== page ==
A desolate abattoir in a remote corner of Romania was last night revealed as one of the main sources of the horse meat in our supermarkets.
The slaughterhouse dominates the tiny village of Roma, in the north east of the country, and makes no secret of the hundreds, if not thousands, of horses it butchers each year.
Visitors to the plant, which employs a fifth of the village’s 1,000 inhabitants, are greeted by an enormous hoarding displaying a grazing horse next to a cow.
Romanian authorities have identified this meat processing plant, run by Doly-Com, as one of two sources of the horse meat at some point fraudulently labelled as beef. The other is the firm CarmOlimp in Brasov, Transylvania.
Agriculture minister Daniel Constantin last night confirmed the exported horse meat came from the two abattoirs but furiously denied they had been responsible for mis-selling the meat.
Yesterday, Iulian Cazacut, general director of Doly-Com, admitted to ‘buying horses from anyone’ for slaughter but insisted the firm had done nothing wrong.
nvestigation but said: ‘Everything that we sold was correctly labelled and recorded. We sold horse meat as horse meat. We are being investigated by the Romanian authorities.
‘Officials from the Food Safety Agency have been here. We have sold horse meat abroad.
We do not export horse meat to France but we export to the Netherlands, Sweden and Bulgaria.
Horse meat is a small part of our business – five per cent.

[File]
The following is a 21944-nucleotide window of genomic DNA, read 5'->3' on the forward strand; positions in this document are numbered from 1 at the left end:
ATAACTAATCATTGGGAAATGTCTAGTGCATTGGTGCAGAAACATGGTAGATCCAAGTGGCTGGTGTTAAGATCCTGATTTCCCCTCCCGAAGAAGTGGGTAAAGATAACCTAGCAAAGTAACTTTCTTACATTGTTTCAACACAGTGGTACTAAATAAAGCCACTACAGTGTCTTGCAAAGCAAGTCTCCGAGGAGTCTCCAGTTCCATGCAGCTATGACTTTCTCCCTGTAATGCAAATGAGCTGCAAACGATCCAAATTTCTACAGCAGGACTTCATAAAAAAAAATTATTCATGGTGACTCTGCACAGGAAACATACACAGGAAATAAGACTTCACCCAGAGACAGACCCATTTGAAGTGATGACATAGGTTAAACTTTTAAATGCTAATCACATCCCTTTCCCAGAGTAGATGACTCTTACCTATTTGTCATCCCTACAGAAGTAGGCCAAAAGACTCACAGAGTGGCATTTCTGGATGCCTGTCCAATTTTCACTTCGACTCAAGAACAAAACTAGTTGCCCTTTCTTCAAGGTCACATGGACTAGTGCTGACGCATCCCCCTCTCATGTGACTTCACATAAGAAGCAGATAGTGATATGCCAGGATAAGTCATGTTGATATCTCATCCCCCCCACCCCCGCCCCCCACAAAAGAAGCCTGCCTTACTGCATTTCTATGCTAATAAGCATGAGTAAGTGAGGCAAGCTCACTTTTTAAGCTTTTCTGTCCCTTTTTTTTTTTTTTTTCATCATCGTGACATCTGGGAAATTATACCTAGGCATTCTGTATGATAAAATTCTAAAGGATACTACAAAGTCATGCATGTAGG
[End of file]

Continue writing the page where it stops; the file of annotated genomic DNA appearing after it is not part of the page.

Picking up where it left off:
‘We buy horses from anyone – people who just pass by or from people who are getting rid of horses from farms that are shutting down or mechanising.’
Carm-Olimp, which is owned by the father of a junior Romanian agriculture minister, also claimed not to have mis-sold horse meat as beef.
Paul Soneriu, its director, said: ‘We only exported horse meat as horse meat. We did not export any beef in 2012.’
A maze of trading between wholesalers has made it increasingly difficult to trace the origins of the meat – enabling horse disguised as beef to be sold in frozen meals across Europe.
The horse meat found in British foods, including Findus and Tesco own label brands, had passed through several countries before ending up on our shelves.
Meat from Romania, which exports £10million of horse flesh a year, was at first sold to a trader in the Netherlands who was fulfilling an order placed by a Cypriot entrepreneur.
The Cypriot then sold the meat to French firm Spanghero – which supplies meat to Comigel – the company that made meals for Findus and Tesco at their factory in Luxembourg.
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